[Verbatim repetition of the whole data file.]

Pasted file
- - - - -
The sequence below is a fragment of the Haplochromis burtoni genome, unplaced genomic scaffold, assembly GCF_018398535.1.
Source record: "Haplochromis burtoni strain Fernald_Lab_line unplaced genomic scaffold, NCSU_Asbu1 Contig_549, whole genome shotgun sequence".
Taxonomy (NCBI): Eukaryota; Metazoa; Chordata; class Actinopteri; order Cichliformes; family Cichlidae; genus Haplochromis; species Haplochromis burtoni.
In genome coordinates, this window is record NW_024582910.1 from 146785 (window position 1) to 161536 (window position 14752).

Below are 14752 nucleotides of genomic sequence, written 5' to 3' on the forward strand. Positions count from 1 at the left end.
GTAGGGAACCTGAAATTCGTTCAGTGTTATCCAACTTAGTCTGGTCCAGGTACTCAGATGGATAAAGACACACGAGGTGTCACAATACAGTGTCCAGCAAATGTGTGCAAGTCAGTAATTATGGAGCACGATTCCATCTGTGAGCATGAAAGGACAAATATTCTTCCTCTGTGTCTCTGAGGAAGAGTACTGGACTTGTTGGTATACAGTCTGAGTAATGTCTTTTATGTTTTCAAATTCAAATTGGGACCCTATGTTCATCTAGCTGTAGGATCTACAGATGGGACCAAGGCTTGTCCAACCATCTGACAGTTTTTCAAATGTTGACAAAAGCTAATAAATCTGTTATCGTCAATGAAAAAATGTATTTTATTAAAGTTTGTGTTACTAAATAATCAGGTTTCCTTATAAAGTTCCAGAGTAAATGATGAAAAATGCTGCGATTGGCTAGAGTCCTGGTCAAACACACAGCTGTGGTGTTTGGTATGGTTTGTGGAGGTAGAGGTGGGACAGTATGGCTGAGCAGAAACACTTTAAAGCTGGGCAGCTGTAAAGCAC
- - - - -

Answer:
The sequence below is a fragment of the Haplochromis burtoni genome, unplaced genomic scaffold, assembly GCF_018398535.1.
Source record: "Haplochromis burtoni strain Fernald_Lab_line unplaced genomic scaffold, NCSU_Asbu1 Contig_549, whole genome shotgun sequence".
Taxonomy (NCBI): Eukaryota; Metazoa; Chordata; class Actinopteri; order Cichliformes; family Cichlidae; genus Haplochromis; species Haplochromis burtoni.
In genome coordinates, this window is record NW_024582910.1 from 146785 (window position 1) to 161536 (window position 14752).

Below are 14752 nucleotides of genomic sequence, written 5' to 3' on the forward strand. Positions count from 1 at the left end.
GTAGGGAACCTGAAATTCGTTCAGTGTTATCCAACTTAGTCTGGTCCAGGTACTCAGATGGATAAAGACACACGAGGTGTCACAATACAGTGTCCAGCAAATGTGTGCAAGTCAGTAATTATGGAGCACGATTCCATCTGTGAGCATGAAAGGACAAATATTCTTCCTCTGTGTCTCTGAGGAAGAGTACTGGACTTGTTGGTATACAGTCTGAGTAATGTCTTTTATGTTTTCAAATTCAAATTGGGACCCTATGTTCATCTAGCTGTAGGATCTACAGATGGGACCAAGGCTTGTCCAACCATCTGACAGTTTTTCAAATGTTGACAAAAGCTAATAAATCTGTTATCGTCAATGAAAAAATGTATTTTATTAAAGTTTGTGTTACTAAATAATCAGGTTTCCTTATAAAGTTCCAGAGTAAATGATGAAAAATGCTGCGATTGGCTAGAGTCCTGGTCAAACACACAGCTGTGGTGTTTGGTATGGTTTGTGGAGGTAGAGGTGGGACAGTATGGCTGAGCAGAAACACTTTAAAGCTGGGCAGCTGTAAAGCAC